Authored by MCN Neurologists
An aneurysm is a bulge that develops in an artery due to a weakness in the wall of the artery. The walls of arteries in the brain are made up of three layers. If the outermost layer of the arterial wall becomes weak, the inner layers can poke through into a balloon-like shape.
The exact reasons why some people develop aneurysms in the brain are not known. It is believed that genetics play a role because aneurysms are more common in those with first-degree relatives with aneurysms. Overall, between 2-5% of the population have brain aneurysms. They are somewhat more common in females. Not all aneurysms rupture.
Symptoms of a Brain Aneurysm
A brain aneurysm may be clinically silent, that is, it produces no symptoms, and may be discovered on a brain scan performed for some other reason. If an aneurysm becomes sufficiently large, it may press upon neighboring areas of the brain and produce symptoms, such as a droopy eyelid or double vision. The most common symptom of a brain aneurysm is headache. Keep in mind, however, that headaches are very common in the general population and most headaches are not due to brain aneurysms. Sometimes the aneurysm may start to leak blood and can produce frequent, severe headaches – these have been called “warning leaks” or “sentinel bleeds.” A change in the character of headaches – more frequent or more intense than usual - should be cause for concern.
The real danger of a brain aneurysm is that it can burst, releasing a large amount of blood around the brain. This is a very serious medical condition called subarachnoid hemorrhage. The most common symptom of subarachnoid hemorrhage is a sudden severe headache, often described by sufferers as “the worst headache of my life.” Depending upon the extent of bleeding, there may be a variety of other symptoms that can progress to unconsciousness, coma and even death.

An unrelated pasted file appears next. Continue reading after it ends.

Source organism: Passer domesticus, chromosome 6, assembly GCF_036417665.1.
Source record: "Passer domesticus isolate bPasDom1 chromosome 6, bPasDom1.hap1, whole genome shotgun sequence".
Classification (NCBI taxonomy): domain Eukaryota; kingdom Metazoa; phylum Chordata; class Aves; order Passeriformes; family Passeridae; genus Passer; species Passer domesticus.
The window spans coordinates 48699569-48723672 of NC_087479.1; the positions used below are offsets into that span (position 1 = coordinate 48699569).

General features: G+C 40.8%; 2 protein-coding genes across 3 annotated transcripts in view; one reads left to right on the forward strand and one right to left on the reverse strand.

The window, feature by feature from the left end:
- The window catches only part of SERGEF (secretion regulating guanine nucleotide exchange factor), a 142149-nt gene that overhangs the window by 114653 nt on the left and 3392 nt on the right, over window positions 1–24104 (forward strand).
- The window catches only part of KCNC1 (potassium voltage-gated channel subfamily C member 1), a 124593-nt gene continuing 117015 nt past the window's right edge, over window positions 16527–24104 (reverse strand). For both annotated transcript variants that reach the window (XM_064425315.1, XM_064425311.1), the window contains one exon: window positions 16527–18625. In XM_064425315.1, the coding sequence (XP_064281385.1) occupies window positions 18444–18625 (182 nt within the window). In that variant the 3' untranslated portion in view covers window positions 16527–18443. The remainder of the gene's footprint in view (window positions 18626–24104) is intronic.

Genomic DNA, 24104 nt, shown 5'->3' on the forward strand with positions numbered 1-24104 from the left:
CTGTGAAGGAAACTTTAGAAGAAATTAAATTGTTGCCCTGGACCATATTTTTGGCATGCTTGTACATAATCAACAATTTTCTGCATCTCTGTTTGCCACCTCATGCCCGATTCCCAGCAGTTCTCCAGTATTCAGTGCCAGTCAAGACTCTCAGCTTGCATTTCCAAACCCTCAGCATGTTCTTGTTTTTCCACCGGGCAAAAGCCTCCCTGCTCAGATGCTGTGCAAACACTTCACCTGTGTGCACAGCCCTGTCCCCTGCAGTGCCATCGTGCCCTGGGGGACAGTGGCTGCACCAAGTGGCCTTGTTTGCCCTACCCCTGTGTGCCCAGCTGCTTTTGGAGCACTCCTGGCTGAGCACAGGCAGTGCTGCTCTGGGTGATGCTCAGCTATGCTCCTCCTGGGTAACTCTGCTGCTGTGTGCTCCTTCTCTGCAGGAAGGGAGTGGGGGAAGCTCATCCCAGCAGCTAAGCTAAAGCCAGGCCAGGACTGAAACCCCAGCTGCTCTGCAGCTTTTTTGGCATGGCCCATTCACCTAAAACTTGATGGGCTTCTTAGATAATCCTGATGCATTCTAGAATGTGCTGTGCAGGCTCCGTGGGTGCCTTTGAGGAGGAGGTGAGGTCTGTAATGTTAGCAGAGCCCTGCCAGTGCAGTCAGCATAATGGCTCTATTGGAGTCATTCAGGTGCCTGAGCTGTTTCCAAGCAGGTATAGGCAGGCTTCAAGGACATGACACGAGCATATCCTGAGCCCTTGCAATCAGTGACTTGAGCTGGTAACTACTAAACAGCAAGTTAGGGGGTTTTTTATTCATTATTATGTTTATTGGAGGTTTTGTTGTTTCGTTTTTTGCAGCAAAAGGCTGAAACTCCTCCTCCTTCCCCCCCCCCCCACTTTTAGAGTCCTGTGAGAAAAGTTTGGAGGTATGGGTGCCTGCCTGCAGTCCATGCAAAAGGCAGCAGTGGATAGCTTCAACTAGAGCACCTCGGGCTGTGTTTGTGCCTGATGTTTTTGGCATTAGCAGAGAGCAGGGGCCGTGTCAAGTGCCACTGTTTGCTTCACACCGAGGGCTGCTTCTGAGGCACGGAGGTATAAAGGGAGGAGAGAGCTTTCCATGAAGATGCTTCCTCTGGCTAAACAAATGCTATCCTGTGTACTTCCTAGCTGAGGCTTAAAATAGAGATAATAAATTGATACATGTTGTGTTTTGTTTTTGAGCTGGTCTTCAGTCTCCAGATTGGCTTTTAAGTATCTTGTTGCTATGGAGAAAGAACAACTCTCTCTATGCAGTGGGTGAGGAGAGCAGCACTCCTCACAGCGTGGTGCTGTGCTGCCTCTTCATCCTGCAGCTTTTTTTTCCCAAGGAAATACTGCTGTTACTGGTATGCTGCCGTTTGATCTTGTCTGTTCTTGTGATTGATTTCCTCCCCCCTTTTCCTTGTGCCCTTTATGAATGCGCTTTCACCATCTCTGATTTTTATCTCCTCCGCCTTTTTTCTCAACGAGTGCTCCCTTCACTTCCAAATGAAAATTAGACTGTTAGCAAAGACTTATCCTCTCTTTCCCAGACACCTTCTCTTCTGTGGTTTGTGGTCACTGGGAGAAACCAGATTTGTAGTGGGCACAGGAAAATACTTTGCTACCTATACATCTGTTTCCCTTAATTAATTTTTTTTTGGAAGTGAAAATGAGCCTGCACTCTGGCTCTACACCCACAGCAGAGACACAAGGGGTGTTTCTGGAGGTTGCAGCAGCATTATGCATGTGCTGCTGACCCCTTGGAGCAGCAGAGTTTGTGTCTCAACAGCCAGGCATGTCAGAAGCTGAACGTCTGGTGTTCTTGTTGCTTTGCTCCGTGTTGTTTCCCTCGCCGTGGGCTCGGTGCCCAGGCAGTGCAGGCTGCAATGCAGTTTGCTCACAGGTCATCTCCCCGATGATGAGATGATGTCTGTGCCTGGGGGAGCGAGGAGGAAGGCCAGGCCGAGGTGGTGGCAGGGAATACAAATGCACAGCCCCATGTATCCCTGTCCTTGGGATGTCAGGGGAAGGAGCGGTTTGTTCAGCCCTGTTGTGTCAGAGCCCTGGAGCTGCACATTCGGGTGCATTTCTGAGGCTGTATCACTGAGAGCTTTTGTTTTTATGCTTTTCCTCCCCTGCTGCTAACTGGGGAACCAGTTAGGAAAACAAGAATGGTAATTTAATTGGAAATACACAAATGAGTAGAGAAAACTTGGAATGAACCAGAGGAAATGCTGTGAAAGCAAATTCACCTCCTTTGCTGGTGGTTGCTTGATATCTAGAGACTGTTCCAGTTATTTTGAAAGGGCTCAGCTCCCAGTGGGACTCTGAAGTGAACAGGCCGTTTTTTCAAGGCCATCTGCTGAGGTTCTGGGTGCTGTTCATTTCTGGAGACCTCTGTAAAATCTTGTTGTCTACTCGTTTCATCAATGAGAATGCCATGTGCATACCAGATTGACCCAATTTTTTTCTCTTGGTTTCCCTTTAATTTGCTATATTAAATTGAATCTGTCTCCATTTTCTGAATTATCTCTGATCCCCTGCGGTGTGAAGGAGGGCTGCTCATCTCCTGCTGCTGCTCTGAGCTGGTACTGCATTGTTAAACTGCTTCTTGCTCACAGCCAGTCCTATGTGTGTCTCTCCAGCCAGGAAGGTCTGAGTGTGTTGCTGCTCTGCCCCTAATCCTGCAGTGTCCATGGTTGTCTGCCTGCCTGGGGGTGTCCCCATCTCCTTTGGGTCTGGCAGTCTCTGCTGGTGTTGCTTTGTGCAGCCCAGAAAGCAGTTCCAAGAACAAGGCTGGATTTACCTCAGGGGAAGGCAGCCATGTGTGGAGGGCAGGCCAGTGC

Diagnosis of a Brain Aneurysm
Because a burst brain aneurysm has such severe consequences, it is important to discover aneurysms before they burst (unruptured aneurysms). A variety of modern imaging techniques have made the diagnosis of brain aneurysms much simpler and more accurate than in the past. It can be challenging, however, to decide when to perform such testing. In general, an onset of unexplained headaches or a change in the pattern of established headaches are considered good reasons for further testing. A variation of CT or MRI scanning, called CT-angiography (CTA) and MR-angiography (MRA) respectively, can produce images of the blood vessels surrounding the brain. These tests can show aneurysms, provided they are big enough to detect. In some cases, catheter angiography may be required either to diagnose or better define an aneurysm that is discovered by CTA or MRA. In this test, a very thin, flexible tube called a catheter, is introduced into an artery in the groin and threaded up into the arteries of the brain. Dye is injected and x-rays are taken to produce images of the blood vessels.
If a patient presents with a sudden, severe headache due to subarachnoid hemorrhage (due to a ruptured aneurysm), in most cases, a plain CT scan of the head will show the bleeding. Rarely, the doctor may have to perform a spinal tap, in which a needle is introduced into the spinal canal in the back to remove some of the fluid that surrounds the brain. Normally, this fluid is clear, like water. In subarachnoid hemorrhage due to a burst aneurysm or warning leak, the fluid is bloody or tinged with blood.